Schröder Pledges Not To Change Iraq Stance | Germany| News and in-depth reporting from Berlin and beyond | DW | 31.01.2003
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Schröder Pledges Not To Change Iraq Stance

German Chancellor Gerhard Schröder defends his views on a potential military conflict with Iraq and asks the United States to recogize his previous support for it.


Happier times: U.S. President Bush and German Chancellor Schröder last May

Under increasing pressure from the United States, German Chancellor Gerhard Schröder defended his opposition to a possible war on Iraq during a Wednesday night interview. Here are translated excerpts from the interview conducted by the public television station ZDF.

ZDF: A decision about Iraq is about to be made. Will you maintain your position that Germany will not vote for a war against Iraq in the U.N. Security Council?

Schröder: The German position is unchanged. By the way, I don't think that a decision will be made immediately. We are working on the issue of getting the inspectors the extra time they need. That means that (a decision) naturally is not about to be made.

U.S. Secretary of State Colin Powell said in a ZDF interview that he would turn over new evidence next Wednesday. Could that change your mind?

First of all, it will be a good thing if the Security Council gets new evidence. That would give the inspectors a better base for conducting their work. I would have liked for this evidence -- whatever it may be -- to have been released earlier and to have been handed over to the inspectors so that they could have studied the matter. But it is still a good idea to release the evidence, and I think that it must be examined and studied by the inspectors -- they are the experts. That means that they will need more time. That is our position -- and not only ours, by the way.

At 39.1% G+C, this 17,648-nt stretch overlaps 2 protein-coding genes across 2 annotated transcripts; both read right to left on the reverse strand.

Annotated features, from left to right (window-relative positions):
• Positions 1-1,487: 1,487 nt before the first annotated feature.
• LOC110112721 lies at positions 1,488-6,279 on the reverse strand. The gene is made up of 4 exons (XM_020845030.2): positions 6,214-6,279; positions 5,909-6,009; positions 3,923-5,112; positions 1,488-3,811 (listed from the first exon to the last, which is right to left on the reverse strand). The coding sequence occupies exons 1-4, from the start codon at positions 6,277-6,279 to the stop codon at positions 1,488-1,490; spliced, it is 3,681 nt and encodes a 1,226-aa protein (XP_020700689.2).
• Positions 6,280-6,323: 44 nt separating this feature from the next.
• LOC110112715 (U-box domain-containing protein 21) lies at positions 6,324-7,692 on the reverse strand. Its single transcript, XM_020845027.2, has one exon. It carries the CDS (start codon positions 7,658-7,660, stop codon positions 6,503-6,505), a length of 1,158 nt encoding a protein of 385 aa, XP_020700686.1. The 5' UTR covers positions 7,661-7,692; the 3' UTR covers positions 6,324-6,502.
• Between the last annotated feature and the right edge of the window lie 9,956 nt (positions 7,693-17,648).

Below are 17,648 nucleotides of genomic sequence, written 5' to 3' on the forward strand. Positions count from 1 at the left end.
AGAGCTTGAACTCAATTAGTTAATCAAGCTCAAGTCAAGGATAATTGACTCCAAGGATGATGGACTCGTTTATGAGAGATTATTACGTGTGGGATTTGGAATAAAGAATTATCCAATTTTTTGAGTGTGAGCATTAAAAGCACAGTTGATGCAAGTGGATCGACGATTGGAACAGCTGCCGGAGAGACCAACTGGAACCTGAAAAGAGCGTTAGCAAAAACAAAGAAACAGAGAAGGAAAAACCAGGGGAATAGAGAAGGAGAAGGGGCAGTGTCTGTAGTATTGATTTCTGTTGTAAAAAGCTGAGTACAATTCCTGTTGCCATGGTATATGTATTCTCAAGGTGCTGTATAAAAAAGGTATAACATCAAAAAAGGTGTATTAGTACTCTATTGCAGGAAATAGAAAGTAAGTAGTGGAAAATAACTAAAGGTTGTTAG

Once again, Mr. Chancellor. If there is evidence and this evidence can be examined, could that change the German position?

I think people are deluding themselves about the meaning of our position. It is strongly based and built on principles. I think any sort of theoretical discussion cannot shake this principle-based position. We have always clearly said that we want to do everything -- and we mean everything -- to avoid a war and to see that Resolution 1441 is enforced through peaceful means. We are in close agreement with the French on this question, and that is a good thing. I also think that we should be interested, also as part of our public debate, in seeing that war does not become a nearly normal means of conducting international affairs. That cannot be allowed to happen, and I think that we Germans in particular know why that cannot be allowed to happen and therefore understand why we are especially sensitive.

You will maintain this fundamental position, no matter what evidence is put on the table?

Our fundamental position is unchanged.

If France voted yes (in the Security Council), wouldn't Germany change its position? I don't understand that.

We are discussing questions of war and peace here. And you are discussing them in a way, if I may say, excuse me, that is not appropriate.

Our American allies likely see that differently, Mr. Chancellor.

I think that I have made the German position clear. I also know Colin Powell to be one of the most serious international discussion partners I have ever met, and I am rather certain that the Americans will understand the position I have just described. ... The Americans know in particular that on similar matters, such as our participation in Enduring Freedom or our engagement in Afghanistan, we have given no one reason to doubt our commitment to the fight against terrorism or to go so far as to question our commitment to fulfilling our obligations to the alliance (North Atlantic Treaty Organization).